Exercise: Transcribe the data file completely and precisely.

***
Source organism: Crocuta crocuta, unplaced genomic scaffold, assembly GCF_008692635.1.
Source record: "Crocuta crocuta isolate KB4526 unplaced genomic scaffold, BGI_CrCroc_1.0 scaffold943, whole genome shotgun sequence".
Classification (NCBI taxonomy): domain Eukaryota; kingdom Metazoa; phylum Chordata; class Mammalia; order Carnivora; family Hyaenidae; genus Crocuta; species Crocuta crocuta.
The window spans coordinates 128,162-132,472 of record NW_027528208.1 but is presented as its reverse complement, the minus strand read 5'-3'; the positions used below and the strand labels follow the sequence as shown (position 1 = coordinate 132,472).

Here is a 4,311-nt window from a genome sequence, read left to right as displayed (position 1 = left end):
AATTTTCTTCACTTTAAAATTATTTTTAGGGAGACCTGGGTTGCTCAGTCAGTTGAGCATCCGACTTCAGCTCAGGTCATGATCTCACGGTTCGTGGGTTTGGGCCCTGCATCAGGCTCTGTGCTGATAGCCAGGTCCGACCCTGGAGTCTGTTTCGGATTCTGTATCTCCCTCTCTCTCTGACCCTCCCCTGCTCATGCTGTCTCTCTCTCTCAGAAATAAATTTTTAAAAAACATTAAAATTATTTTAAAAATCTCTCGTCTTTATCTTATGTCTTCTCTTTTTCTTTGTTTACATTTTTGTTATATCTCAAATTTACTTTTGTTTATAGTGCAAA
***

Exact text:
Source organism: Crocuta crocuta, unplaced genomic scaffold, assembly GCF_008692635.1.
Source record: "Crocuta crocuta isolate KB4526 unplaced genomic scaffold, BGI_CrCroc_1.0 scaffold943, whole genome shotgun sequence".
Classification (NCBI taxonomy): domain Eukaryota; kingdom Metazoa; phylum Chordata; class Mammalia; order Carnivora; family Hyaenidae; genus Crocuta; species Crocuta crocuta.
The window spans coordinates 128,162-132,472 of record NW_027528208.1 but is presented as its reverse complement, the minus strand read 5'-3'; the positions used below and the strand labels follow the sequence as shown (position 1 = coordinate 132,472).

Here is a 4,311-nt window from a genome sequence, read left to right as displayed (position 1 = left end):
AATTTTCTTCACTTTAAAATTATTTTTAGGGAGACCTGGGTTGCTCAGTCAGTTGAGCATCCGACTTCAGCTCAGGTCATGATCTCACGGTTCGTGGGTTTGGGCCCTGCATCAGGCTCTGTGCTGATAGCCAGGTCCGACCCTGGAGTCTGTTTCGGATTCTGTATCTCCCTCTCTCTCTGACCCTCCCCTGCTCATGCTGTCTCTCTCTCTCAGAAATAAATTTTTAAAAAACATTAAAATTATTTTAAAAATCTCTCGTCTTTATCTTATGTCTTCTCTTTTTCTTTGTTTACATTTTTGTTATATCTCAAATTTACTTTTGTTTATAGTGCAAA